Our VoiceImmigration

Taking on Racism within ICE and Making an Impact in Montana


Guest Blogger • Nov 01, 2011

By Rachel Carroll

Not many people would go public with a nasty note from a government official they had to go head-to-head with daily, especially if that official was connected to the Department of Homeland Security and ICE.  However, that’s just what Shahid Haque-Hausrath, an immigration attorney in Montana, did when he received an Islamophobic email from an ICE official, as reported by the Imagine 2050 blog.

The email, from Montana’s highest ranking ICE official, Bruce Norum, calls for a loyalty test for Muslim and Arab people and rebukes their right to protection from discrimination.  Haque-Hausrath should be commended for standing up to hate, a move that prompted the announcement that Norum has been relieved of his duties pending investigation, replaced, and that the office is taking the complaint seriously.

Haque-Hausrath was born and raised in the Midwest by Muslim parents who emigrated from Pakistan forty years ago.  Believing that the email may have been sent to him intentionally, Haque-Hausrath obtained an attorney of his own and filed civil rights complaints with the Department of Homeland Security, the U.S. Department of Justice, and with Norum’s supervisor in Salt Lake City.

Haque-Hausrath was contacted by Steven Branch, Norum’s supervisor, who said that Norum is no longer serving as the lead detention and deportation officer for the Montana office, that he was taking swift action to make sure the credibility of his office wasn’t called into question, he would make sure Haque-Hausrath was able to continue to perform my duties without bias or retaliation, and that he understood that Norum’s actions compromised the integrity of that operation.

Representing hundreds of clients in various immigration matters since moving to Montana in 2007, Haque-Hausrath has to work with ICE officials regularly.  In addition to his regular workload, he is dedicated to providing free legal services to immigrants in Montana and nationwide.  In 2009 he was awarded the Pro Bono Award by the State Bar of Montana.  He has won asylum for a dozen refugees and helped with green card applications - including for a man trying to feed a family of seven on a Wal-Mart salary.  Just this May he celebrated a victory on behalf of a client who emigrated from Guatemala twenty years ago and has since had two children born in the U.S. with developmental disabilities and terminal illness.  His client’s removal was cancelled and he can now live in the country as a permanent resident and focus on caring for his children.

Outside of the courtroom he is fighting for social justice as the Chair of the Board of Directors of the Montana Human Rights Network and board member to the Western States Center.  He has fearlessly fought for passage of the Dream Act, often in direct opposition to the state’s Democratic Senators.  He has made efforts to link the rights of immigrants and LGBT people and advocated to drop the “I word.” In an often hostile environment, he has offered valuable testimony at the Montana legislature on a series of anti-immigrant bills proposed in the state, most of which failed to pass.  He called out one legislators use of “anchor babies” saying, “The term is one of the most offensive and pejorative terms being thrown around.”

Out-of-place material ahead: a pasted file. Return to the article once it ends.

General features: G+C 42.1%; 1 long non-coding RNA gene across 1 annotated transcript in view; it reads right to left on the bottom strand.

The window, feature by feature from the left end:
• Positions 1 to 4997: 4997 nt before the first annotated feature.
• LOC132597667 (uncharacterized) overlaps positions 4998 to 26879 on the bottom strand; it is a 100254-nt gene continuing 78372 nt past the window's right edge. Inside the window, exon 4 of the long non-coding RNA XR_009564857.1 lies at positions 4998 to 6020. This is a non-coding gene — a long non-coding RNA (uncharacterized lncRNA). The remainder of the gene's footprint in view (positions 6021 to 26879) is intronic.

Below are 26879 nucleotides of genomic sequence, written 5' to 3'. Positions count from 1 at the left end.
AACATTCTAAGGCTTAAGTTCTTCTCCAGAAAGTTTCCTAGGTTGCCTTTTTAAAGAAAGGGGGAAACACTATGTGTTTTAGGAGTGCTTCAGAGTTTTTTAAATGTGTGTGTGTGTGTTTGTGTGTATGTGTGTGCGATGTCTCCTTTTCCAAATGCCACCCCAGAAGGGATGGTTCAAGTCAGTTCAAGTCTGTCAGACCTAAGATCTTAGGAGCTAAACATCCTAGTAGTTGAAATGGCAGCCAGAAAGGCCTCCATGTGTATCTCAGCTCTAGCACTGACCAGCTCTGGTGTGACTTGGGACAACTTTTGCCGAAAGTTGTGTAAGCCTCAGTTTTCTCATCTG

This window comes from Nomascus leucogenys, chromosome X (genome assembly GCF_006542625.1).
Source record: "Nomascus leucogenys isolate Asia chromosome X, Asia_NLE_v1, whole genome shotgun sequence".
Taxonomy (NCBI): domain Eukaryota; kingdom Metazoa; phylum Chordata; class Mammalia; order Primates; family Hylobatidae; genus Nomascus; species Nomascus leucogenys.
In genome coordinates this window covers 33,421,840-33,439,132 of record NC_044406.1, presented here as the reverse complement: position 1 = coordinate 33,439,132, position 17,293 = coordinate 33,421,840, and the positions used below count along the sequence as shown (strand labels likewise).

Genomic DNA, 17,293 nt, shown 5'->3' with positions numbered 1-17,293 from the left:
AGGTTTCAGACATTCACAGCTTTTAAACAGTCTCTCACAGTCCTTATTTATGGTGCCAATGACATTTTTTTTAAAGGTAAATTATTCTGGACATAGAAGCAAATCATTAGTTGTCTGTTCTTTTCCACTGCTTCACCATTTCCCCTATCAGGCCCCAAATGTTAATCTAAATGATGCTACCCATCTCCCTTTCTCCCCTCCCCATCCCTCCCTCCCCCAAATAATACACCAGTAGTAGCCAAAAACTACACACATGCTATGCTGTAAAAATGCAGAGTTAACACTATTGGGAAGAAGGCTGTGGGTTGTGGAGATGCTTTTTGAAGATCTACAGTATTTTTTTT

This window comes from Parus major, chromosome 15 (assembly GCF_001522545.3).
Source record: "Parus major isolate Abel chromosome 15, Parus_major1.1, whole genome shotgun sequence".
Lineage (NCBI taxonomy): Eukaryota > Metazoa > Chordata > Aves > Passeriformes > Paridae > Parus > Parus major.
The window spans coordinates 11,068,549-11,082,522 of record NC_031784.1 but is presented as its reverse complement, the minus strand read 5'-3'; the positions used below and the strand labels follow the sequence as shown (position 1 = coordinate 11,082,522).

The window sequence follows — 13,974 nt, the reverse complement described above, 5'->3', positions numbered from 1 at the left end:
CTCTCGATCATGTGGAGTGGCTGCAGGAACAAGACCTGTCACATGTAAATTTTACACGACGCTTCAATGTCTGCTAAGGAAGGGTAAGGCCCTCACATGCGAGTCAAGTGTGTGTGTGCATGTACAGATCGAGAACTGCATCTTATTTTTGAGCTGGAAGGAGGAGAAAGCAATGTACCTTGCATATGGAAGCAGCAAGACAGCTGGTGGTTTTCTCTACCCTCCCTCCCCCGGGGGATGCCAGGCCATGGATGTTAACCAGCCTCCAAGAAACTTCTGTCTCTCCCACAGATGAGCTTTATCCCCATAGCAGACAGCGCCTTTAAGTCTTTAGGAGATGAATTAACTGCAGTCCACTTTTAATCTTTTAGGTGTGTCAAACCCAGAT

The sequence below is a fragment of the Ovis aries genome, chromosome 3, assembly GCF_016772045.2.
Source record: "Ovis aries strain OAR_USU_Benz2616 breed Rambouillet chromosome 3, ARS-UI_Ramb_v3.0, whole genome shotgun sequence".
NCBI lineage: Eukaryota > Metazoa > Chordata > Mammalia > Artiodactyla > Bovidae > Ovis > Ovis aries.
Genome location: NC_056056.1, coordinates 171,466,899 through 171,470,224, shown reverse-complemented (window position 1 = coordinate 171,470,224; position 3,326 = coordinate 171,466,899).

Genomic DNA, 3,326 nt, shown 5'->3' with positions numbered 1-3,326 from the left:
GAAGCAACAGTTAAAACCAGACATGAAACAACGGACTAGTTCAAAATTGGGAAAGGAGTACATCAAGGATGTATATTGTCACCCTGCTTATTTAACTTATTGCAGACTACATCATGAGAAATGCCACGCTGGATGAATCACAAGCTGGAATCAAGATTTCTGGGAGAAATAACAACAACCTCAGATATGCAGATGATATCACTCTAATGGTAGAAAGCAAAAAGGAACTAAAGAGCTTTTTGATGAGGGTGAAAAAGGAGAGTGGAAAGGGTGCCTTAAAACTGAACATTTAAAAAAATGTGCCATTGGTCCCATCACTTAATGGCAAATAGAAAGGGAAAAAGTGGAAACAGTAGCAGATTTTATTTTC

Haque-Hausrath has testified opposite Paul Nachman, active in the anti-immigrant Tanton network, and was even told by a State Representative that his citizenship in Montana is a misunderstanding of the 14th Amendment.

Since the story his exposing the ICE agent have hit the state and national press, Haque-Hausrath has been the subject of verbal attacks from the anti-immigrant and white supremacist community, including on websites like VDARE.

Haque-Hausrath knows his fight isn’t over yet.  Of Norum, he said, “I hope that the investigation is conducted fairly and that if he did indeed send the email he is terminated.”  While Haque-Hausrath’s complaints are addressed, the work for immigrant rights continues in and out of the courtroom.  Haque-Hausrath articulates, “ICE agents have the lives of immigrants, of human beings, in their hands and the decisions they make can separate families and destroy lives.  We need to make sure in the very least they are performing their duties without bias.  And along with that our efforts for fair immigration policies should continue.  Our fight for human rights goes on.”

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